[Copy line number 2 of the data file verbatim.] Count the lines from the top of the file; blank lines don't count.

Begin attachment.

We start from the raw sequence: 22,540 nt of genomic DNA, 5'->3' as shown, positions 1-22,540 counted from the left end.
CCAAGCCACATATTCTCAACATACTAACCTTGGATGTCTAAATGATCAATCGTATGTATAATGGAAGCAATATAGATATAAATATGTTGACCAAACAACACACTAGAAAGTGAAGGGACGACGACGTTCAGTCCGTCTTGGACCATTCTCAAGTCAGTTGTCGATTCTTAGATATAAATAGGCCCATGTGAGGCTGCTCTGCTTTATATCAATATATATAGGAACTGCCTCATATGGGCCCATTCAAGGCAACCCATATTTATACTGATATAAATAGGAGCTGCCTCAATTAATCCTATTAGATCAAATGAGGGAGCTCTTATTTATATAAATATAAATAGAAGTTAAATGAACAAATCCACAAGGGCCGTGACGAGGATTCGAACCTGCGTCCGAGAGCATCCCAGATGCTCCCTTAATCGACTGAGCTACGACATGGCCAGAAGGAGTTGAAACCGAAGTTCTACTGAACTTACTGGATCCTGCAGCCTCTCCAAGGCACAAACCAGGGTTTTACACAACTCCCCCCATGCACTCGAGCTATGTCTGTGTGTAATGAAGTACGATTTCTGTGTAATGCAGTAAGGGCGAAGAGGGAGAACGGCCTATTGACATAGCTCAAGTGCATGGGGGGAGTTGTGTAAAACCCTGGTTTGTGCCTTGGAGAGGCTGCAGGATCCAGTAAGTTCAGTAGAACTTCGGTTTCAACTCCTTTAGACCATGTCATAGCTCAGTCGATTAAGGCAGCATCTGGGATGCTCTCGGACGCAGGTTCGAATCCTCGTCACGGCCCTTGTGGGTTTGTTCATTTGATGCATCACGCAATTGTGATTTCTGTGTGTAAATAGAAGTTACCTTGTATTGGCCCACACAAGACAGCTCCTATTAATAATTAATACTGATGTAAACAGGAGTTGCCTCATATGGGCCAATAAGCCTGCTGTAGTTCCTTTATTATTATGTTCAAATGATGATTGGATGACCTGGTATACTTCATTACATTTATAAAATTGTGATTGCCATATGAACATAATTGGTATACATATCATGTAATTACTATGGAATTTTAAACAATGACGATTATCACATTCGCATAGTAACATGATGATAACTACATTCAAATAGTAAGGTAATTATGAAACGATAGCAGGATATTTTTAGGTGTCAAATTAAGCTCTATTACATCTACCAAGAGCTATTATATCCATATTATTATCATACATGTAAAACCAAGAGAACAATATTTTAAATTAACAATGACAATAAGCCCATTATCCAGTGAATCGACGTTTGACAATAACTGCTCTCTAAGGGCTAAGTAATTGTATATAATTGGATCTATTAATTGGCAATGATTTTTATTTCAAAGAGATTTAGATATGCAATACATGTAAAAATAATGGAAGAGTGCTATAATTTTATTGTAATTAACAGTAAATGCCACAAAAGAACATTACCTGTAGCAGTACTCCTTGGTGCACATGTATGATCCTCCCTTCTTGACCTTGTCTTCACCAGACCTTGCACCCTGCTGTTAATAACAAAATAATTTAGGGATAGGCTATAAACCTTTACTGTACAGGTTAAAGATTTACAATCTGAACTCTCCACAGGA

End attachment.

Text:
CCAAGCCACATATTCTCAACATACTAACCTTGGATGTCTAAATGATCAATCGTATGTATAATGGAAGCAATATAGATATAAATATGTTGACCAAACAACACACTAGAAAGTGAAGGGACGACGACGTTCAGTCCGTCTTGGACCATTCTCAAGTCAGTTGTCGATTCTTAGATATAAATAGGCCCATGTGAGGCTGCTCTGCTTTATATCAATATATATAGGAACTGCCTCATATGGGCCCATTCAAGGCAACCCATATTTATACTGATATAAATAGGAGCTGCCTCAATTAATCCTATTAGATCAAATGAGGGAGCTCTTATTTATATAAATATAAATAGAAGTTAAATGAACAAATCCACAAGGGCCGTGACGAGGATTCGAACCTGCGTCCGAGAGCATCCCAGATGCTCCCTTAATCGACTGAGCTACGACATGGCCAGAAGGAGTTGAAACCGAAGTTCTACTGAACTTACTGGATCCTGCAGCCTCTCCAAGGCACAAACCAGGGTTTTACACAACTCCCCCCATGCACTCGAGCTATGTCTGTGTGTAATGAAGTACGATTTCTGTGTAATGCAGTAAGGGCGAAGAGGGAGAACGGCCTATTGACATAGCTCAAGTGCATGGGGGGAGTTGTGTAAAACCCTGGTTTGTGCCTTGGAGAGGCTGCAGGATCCAGTAAGTTCAGTAGAACTTCGGTTTCAACTCCTTTAGACCATGTCATAGCTCAGTCGATTAAGGCAGCATCTGGGATGCTCTCGGACGCAGGTTCGAATCCTCGTCACGGCCCTTGTGGGTTTGTTCATTTGATGCATCACGCAATTGTGATTTCTGTGTGTAAATAGAAGTTACCTTGTATTGGCCCACACAAGACAGCTCCTATTAATAATTAATACTGATGTAAACAGGAGTTGCCTCATATGGGCCAATAAGCCTGCTGTAGTTCCTTTATTATTATGTTCAAATGATGATTGGATGACCTGGTATACTTCATTACATTTATAAAATTGTGATTGCCATATGAACATAATTGGTATACATATCATGTAATTACTATGGAATTTTAAACAATGACGATTATCACATTCGCATAGTAACATGATGATAACTACATTCAAATAGTAAGGTAATTATGAAACGATAGCAGGATATTTTTAGGTGTCAAATTAAGCTCTATTACATCTACCAAGAGCTATTATATCCATATTATTATCATACATGTAAAACCAAGAGAACAATATTTTAAATTAACAATGACAATAAGCCCATTATCCAGTGAATCGACGTTTGACAATAACTGCTCTCTAAGGGCTAAGTAATTGTATATAATTGGATCTATTAATTGGCAATGATTTTTATTTCAAAGAGATTTAGATATGCAATACATGTAAAAATAATGGAAGAGTGCTATAATTTTATTGTAATTAACAGTAAATGCCACAAAAGAACATTACCTGTAGCAGTACTCCTTGGTGCACATGTATGATCCTCCCTTCTTGACCTTGTCTTCACCAGACCTTGCACCCTGCTGTTAATAACAAAATAATTTAGGGATAGGCTATAAACCTTTACTGTACAGGTTAAAGATTTACAATCTGAACTCTCCACAGGA